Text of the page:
I was given a large bag of jacob which was remarkably clean, it had been skirted already but there was hardly any straw or vegetable matter, it felt and smelt wonderfully woolly with a generous coating of lanolin.
I gave it a quick wash with a little detergent and lots of hot water, a few rinses later and after drying in the sun it was ready to go.
I decided that I would simply spin it as it came, not worrying about separating the colours, in the hope for a rustic grey.
The photos should all be fairly self-explanatory, the 3 ply was spun after making a plying cake with 3 singles and spun tightly to make a good hard wearing sock yarn
Some months ago I was given a brown paper feed bag of sightly anonymous white wool from France, apart from being quite yellow and quite full of vegetable matter I knew nothing about it. I decided that it would be my general purpose wool to use for my dyeing samples and also my idea would be to spin enough to knit myself a jumper from it. I’ve been washing basins of it instead of cleaning the whole lot in one go, and when I’ve had a moment I card enough to keep me happily spinning.
I’m spinning finely and then plying it which will give me a reasonable weight to knit up as Fair Isle, which is the plan once I get around to do some more dyeing.
It’s taking some time to prepare and spin, but I’m in no hurry, I spin when I am able, it’s not a full time occupation for me, which brings me to the title. I’m happy to spin anywhere I can and I usually have a bag of rolags and a spindle in my bag wherever I go. It’s fascinating, for me, to watch people watching me whenever I’m on the bus or the train. I don’t need a lot of space, admittedly a little slower when I am sitting down instead of standing up, but every draft is another few feet of yarn and it soon adds up. There are lots of surreptitious glances and even the odd photograph taken by a phone, if only they realised that I would be more than happy to talk to them about the process. Drop spinning to me, even after a few years, is almost magical and the idea that a handful of loose fibres transforms into a coherent thread is a wonderful thing. When I give my talks on fleece to pleats, I always get a moment of silence when the audience realise what is happening, which is only further emphasized when I tell them that it was way all yarn was made until at least 1250, and on some countries the spinning wheel is still a fairly recent introduction. The idea that you can walk and spin at the same is perhaps the point where most people see how a stick and a whorl could actually be capable of producing miles and miles of thread.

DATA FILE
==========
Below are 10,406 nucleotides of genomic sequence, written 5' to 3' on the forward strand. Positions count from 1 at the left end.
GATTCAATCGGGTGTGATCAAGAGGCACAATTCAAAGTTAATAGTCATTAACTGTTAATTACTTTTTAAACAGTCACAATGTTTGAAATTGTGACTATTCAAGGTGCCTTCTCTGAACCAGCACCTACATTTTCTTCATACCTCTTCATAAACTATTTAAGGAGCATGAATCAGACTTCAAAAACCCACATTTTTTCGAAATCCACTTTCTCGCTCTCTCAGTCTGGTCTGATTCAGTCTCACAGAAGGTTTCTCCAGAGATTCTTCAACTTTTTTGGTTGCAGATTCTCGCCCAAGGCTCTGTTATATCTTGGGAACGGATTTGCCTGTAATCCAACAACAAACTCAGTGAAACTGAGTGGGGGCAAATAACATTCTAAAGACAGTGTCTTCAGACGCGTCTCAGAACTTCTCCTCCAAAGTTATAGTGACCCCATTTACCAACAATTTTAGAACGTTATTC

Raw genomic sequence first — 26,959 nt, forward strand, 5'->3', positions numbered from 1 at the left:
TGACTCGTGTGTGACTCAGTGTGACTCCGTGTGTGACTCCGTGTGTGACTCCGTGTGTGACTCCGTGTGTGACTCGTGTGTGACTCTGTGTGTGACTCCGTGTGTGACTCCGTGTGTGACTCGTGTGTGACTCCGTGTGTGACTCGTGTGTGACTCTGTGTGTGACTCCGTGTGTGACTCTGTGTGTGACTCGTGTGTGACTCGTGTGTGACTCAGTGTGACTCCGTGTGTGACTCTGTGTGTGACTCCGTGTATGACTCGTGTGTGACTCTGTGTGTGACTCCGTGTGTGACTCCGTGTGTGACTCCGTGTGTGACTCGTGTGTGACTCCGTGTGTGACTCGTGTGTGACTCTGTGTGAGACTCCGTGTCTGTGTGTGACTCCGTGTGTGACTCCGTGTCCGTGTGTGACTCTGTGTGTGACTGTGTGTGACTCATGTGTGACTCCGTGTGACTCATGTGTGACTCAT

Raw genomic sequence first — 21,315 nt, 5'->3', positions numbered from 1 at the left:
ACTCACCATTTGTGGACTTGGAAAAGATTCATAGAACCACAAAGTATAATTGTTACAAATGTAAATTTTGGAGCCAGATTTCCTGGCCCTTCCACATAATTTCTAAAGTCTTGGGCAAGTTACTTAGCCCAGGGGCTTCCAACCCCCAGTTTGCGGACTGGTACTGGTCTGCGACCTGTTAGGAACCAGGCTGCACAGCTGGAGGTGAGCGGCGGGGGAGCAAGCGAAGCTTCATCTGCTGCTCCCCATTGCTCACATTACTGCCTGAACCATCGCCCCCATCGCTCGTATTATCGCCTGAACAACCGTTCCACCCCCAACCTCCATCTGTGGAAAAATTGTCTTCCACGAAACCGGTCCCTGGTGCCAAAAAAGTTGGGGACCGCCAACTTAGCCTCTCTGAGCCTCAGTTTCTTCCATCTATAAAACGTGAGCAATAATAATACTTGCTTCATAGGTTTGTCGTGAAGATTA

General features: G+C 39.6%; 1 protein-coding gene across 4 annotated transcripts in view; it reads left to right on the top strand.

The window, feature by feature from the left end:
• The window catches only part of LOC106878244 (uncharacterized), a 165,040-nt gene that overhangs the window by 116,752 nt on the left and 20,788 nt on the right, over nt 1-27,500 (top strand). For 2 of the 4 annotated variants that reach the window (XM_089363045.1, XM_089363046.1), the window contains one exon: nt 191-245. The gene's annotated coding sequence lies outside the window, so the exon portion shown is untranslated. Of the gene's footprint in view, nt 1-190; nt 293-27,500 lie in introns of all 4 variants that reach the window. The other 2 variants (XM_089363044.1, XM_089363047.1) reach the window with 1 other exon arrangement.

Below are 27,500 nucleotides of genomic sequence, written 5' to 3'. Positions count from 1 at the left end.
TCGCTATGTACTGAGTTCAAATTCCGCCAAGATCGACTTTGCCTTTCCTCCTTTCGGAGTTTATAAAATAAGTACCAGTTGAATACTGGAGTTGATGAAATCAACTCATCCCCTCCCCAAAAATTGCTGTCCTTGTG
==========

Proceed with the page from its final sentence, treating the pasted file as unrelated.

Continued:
So back to my bus journey of a few days ago, I got off a mile or so away from home and walked back spinning as I went, in fact walked back happily spinning, a few people looked and some cars slowed down but perhaps I’m already enough of an oddity , no comments at all. It did make me realise, that drop spinning on the go is a perfectly good way of spinning, yes the thread broke once or twice, but thee spindle was easily caught without damage and the thread re-joined. It was a dry day, and a little windy and the spindle did catch the breeze, but it worked so well that I think that perhaps whenever I go walking in the future I won’t want to miss out on creating yards of yarn.
Queen Anne’s Lace is everywhere around my neighbourhood at the moment I’ve often seen it mentioned in dye books, but until yesterday hadn’t done anything with the rather delicate flowers.
I’d been told they can give a good yellow, and as it is easy to find, and free , it was worth a test or two
I picked about 20 or so heads, soaked them in boiling water overnight, and I also soaked some handspun 2 ply in a 15% Alum solution as well.
Each skein was simmered for about 30 mins, and then some were treated with modifiers, I was happily surprised to see how bright the yellow was, and after a washing soda rinse lost a little of the greenishness and became slightly more eggy. All told a successful morning, and I’ll be very happy to try it again.
There are a few names for Queen Anne’s Lace, Daucus carota , part of the wild carrot family